Initially I thought that Mardi Gras was going to be completely off-limits this year for a variety of reasons including my state of unemployment and the impending arrival of a nubbin, but after much consideration I decided I would really regret it if I didn't take advantage while I had the time and lived close enough it just pop in for a couple of days.
Honestly though, I went back and forth about attending - so much so that I only made reservations the afternoon before I arrived. Generally this would be impossible (the French Quarter hotels would have been booked for months) but due to the Super Bowl being there just the weekend before actual Mardi Gras day was somewhat less well attended than other years. This meant that a) hotels were available, b) hotels were as much of a bargain as can be had, c) the crowds were significant, but less overwhelming than in most other years and d) all this meant a compelling argument for my attendance.
For most of the Mardi Gras season only those in parades are allowed to be masked, but on Mardi Gras day anyone can wear a mask. There were also a lot of "impromptu" parades around and through the French Quarter.
New Orleans "official" beverage: a hurricane. Growing up in an environment with very strict alcohol control it was a little astonishing to be somewhere with such lenient rules. Open containers are totally legal as long as they are plastic - no glass bottles or aluminum cans, just pour it in a Solo cup, please.
ZULU KREWE PARADE
This is the primary view during the parade. I was only three rows from the barricade, but mostly I saw hands waving and stretching to catch the "throws". The floats all toss literal tons of stuff to the crowd - I unfortunately was behind a little girl on a step stool and a giant man who was at least ten feet tall. That little girl had an entire garbage bag filled with crap she had caught.
And here is my biggest complaint about the parade... not only do they throw individual strings of beads, but they throw entire bags of beads, they throw stuffed animals, Frisbees, umbrellas, footballs, and so much other dollar store crap. This mother/daughter were boarding a plane back home that afternoon and what are they going to do with ALL THAT CRAP. Wouldn't it be good sportsmanship (especially since she was on a freaking step stool) to rip open a couple of the bags of beads and distribute them to the crowd? There were a lot of people behind me who were very vocal about the selfishness she was indulging. I happened to catch a couple of strands and that was good enough for me, but it was literally 15 rows deep and this little girl (and her mom) weren't letting ANYTHING get past them.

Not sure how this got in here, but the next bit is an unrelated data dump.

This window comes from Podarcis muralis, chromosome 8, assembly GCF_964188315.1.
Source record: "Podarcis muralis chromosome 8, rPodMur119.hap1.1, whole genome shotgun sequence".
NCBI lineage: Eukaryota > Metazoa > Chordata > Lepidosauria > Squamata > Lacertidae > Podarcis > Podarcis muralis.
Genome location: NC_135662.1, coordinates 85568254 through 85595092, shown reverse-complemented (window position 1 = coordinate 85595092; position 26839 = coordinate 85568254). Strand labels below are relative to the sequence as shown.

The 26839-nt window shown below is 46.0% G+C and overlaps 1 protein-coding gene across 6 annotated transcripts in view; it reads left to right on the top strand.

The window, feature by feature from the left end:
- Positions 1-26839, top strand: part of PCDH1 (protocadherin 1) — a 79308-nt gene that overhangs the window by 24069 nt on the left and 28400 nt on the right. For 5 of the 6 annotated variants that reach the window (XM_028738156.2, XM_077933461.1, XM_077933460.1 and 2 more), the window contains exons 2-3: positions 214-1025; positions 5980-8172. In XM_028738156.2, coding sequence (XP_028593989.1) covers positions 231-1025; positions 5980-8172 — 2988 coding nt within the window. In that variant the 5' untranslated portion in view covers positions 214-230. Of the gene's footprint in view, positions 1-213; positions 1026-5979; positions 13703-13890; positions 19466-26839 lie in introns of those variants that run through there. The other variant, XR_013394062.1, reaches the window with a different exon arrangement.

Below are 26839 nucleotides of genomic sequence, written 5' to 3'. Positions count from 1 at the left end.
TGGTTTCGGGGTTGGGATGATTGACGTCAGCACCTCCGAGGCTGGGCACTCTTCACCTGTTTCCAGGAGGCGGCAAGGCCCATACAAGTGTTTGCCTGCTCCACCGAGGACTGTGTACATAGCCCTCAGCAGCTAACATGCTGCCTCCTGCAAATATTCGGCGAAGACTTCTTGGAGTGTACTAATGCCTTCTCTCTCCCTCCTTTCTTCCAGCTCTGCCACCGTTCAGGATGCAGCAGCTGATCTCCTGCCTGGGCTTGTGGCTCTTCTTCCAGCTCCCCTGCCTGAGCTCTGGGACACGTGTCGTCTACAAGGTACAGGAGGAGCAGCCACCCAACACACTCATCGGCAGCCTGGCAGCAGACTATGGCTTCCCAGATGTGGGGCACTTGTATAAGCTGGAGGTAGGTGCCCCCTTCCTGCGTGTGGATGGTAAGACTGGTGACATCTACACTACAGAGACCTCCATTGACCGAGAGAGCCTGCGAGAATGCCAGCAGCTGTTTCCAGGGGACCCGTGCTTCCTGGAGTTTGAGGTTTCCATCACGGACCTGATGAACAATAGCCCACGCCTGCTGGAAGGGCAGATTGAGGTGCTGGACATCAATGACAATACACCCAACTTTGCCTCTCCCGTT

Those are the hands of a ten foot tall black man and a stingy selfish little girl.
The official parades go down St. Charles Avenue and I was able to get a spot on the corner of St. Charles and Canal. It was rainy in New Orleans the entire time I was there (it gave me serious flashbacks to that no good, very bad, terrible day in May) and toward the end of ZULU it started to pour. So, having forgotten both my hat and umbrella AND being a non-fan of parades to start with I fled to Bourbon Street.
Technically it is illegal to throw anything off a balcony - this stops absolutely nobody.
I only saw one instance of the "traditional" way to get beads. A woman just stood below a balcony and after some back and forth taunting with the people above bared it all and was showered with beads in return. The lady walking next to me did a total double take and said, "Did she really just show her business out on the street?!" Yes, yes she did.
Mardi Gras is for the young and the old. Everyone gets into it!
Beads littered the street; by dark you couldn't walk for beads on Bourbon Street.
This is my favorite picture of the trip.
I am happy to be able to say that I've been there and done that, but I don't think I will every feel the need to do it again. It was still crowded, still a lot of loud and disorderly drunks, and it was both HOT and RAINY which is just a miserable combination.